Dr. John Dinsbeer, who died on Friday at his home, 3640 Wyoming Street, will be buried this afternoon at the National Cemetery at Jefferson Barracks with military honors. Before his death, Dr. Dinsbeer, a veteran of the Civil War, had left written instructions for his entire funeral arrangements. The Frank P. Blair Post, G.A.R, will undertake leadership for the celebration. Dr. Dinsbeer, who had attained the age of 77, was born in Bavaria, and came to St. Louis in 1845. In the course of the Civil War he was appointed a second lieutenant. After the War, he settled in St. Louis as a doctor and pursued his practice with discretion and faithfulness until his retirement in 1906. Dr. Dinsbeer is survived by his wife, two sons and two daughters.
Source: From an undated and unidentified [St. Louis?] newspaper clipping in the possession of the Gerber family of St. Louis, Missouri. Transcription and translation by J. Mark Fiegenbaum.
Perhaps one of the first matters which needs to be discussed is the spelling of the family surname. Johann or John appears to have deliberately chosen to use "Dinsbeer". It is the way in which he advertised his medical practice in the newspaper and it is the way his name appears in military records during the time of his service in the Civil War and also many years later when both chambers of the U.S. Congress discussed his military record.
John's father, Heinrich, however, used a different spelling when creating his last will and testament in 1871. It might be more accurate to state that more than one different spelling was used in connection with the settlement of Heinrich's estate. On the exterior of the document, his surname appeared as Dienstbier. Throughout the document itself, his lawyers, Leo Rassieur and Reinhold Buder, or at least their clerk, spelled the name Dinstbier. In 1875 when it came time to record the will before the Probate Court of the County of St. Louis, the deceased had returned to being Henry Dienstbier.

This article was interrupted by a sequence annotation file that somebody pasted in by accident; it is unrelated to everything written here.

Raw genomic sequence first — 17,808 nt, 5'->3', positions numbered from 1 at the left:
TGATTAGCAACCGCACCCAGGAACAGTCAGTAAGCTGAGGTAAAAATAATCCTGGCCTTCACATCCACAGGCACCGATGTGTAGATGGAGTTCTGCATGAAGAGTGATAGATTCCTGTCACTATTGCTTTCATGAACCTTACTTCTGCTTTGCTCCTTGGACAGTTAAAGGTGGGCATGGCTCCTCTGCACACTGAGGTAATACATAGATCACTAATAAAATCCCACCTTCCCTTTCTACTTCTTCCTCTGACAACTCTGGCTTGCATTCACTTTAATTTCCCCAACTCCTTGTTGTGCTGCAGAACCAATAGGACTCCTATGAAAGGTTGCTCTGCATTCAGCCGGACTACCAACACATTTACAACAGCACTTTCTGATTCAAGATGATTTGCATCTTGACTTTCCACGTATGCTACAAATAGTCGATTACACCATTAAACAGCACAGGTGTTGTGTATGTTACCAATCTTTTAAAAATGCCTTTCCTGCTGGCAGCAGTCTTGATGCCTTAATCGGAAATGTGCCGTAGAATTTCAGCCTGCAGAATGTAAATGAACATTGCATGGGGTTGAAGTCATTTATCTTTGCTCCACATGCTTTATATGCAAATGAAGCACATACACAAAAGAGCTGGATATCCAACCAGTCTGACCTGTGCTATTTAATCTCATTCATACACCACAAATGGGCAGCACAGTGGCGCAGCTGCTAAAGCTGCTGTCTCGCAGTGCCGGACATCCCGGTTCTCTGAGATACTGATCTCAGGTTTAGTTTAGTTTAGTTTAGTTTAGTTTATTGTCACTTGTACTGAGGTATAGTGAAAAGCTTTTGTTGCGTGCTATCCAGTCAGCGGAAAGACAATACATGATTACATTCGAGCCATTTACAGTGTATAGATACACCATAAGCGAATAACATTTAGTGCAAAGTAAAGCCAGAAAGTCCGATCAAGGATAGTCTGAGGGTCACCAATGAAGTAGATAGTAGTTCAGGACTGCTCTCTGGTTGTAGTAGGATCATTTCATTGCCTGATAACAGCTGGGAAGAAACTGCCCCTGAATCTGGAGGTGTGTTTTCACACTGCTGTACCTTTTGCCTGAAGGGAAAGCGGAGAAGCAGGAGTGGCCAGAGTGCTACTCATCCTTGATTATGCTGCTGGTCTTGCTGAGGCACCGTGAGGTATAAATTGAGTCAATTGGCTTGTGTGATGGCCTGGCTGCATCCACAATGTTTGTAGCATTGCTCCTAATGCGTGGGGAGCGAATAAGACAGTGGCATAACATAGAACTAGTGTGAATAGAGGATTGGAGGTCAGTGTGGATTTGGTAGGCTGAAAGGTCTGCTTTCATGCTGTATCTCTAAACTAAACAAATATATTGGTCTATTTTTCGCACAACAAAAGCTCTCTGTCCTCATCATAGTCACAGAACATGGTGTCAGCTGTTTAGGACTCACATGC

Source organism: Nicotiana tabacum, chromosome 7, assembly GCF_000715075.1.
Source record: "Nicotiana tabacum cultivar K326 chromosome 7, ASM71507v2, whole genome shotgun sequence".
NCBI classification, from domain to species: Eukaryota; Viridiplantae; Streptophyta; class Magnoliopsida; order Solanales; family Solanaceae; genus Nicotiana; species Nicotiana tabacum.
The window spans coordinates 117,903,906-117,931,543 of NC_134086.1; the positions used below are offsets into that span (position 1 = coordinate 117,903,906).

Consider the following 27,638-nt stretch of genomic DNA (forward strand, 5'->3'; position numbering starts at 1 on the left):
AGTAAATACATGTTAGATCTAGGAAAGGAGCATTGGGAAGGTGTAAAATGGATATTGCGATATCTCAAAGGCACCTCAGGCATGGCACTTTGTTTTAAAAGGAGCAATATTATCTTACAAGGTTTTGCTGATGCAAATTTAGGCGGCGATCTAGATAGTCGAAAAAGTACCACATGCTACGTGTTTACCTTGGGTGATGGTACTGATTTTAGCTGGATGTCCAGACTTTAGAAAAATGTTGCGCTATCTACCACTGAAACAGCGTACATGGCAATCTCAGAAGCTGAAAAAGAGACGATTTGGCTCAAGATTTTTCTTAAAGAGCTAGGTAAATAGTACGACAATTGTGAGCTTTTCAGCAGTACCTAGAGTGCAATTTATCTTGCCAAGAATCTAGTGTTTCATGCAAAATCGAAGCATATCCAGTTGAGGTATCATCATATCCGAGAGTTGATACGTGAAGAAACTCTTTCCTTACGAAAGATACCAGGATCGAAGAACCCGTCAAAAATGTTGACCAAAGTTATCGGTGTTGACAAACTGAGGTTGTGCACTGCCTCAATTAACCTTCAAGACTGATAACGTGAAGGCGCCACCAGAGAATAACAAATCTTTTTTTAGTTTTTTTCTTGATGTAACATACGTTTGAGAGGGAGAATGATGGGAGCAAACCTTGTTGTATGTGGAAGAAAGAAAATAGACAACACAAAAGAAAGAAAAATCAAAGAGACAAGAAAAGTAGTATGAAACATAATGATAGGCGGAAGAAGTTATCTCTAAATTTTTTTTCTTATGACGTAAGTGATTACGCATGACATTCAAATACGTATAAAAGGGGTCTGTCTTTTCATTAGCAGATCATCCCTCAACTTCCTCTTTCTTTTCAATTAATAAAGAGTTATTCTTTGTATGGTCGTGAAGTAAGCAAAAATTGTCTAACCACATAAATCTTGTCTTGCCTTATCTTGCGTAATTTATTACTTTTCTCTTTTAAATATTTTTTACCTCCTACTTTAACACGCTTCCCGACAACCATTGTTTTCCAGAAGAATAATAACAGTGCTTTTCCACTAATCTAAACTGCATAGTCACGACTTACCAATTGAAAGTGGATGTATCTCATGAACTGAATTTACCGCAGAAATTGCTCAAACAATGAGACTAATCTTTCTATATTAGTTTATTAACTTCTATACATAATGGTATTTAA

A digital image of Heinrich's signature on his last will and testament is perhaps not clear enough to end the debate on spelling the surname:
I feel it shows the family name leaning towards the Dienstbier spelling. This is the form of the surname I will use when referring to this family unless I am quoting from a document that employs a different spelling.
The Missouri State Archives, when creating an index of the digital images of Heinrich Dienstbier's will that are available on the internet, ended up spelling the surname "Diensbier". This variation is clearly a typographical error and has no legitimate place in the family genealogy. However, it should serve to illustrate just how imaginative a researcher must be in order to investigate his heritage. The number of disguises the Fiegenbaum surname has assumed is both hilarious and shocking.
According to his death certificate, Dr. Elbrecht attended "John Dinsbeer" from 9 October 1915 until his last visit on 20 January 1916. The doctor determined that death occurred at 9:30 a.m. on 21 January 1916. The cause of death was an "Aneurysm Aortic (Abdominal)", with senility as a contributory factor.
"Esther Dinsbeer", whose address was the same as John Dinsbeer's, is on record as having provided the personal information on the death certificate. According to that section of the document, John was born on 7 March 1848 and died at the age of 77 years, 10 months, 17 days. However, the reported dates of birth and death do not support the calculated age at death. Furthermore, a birth in 1848 would have made John rather young to have played a military role in the Civil War. It would appear that the year of birth reported in the newspaper - 1838 - is probably more accurate than the year on the death certificate.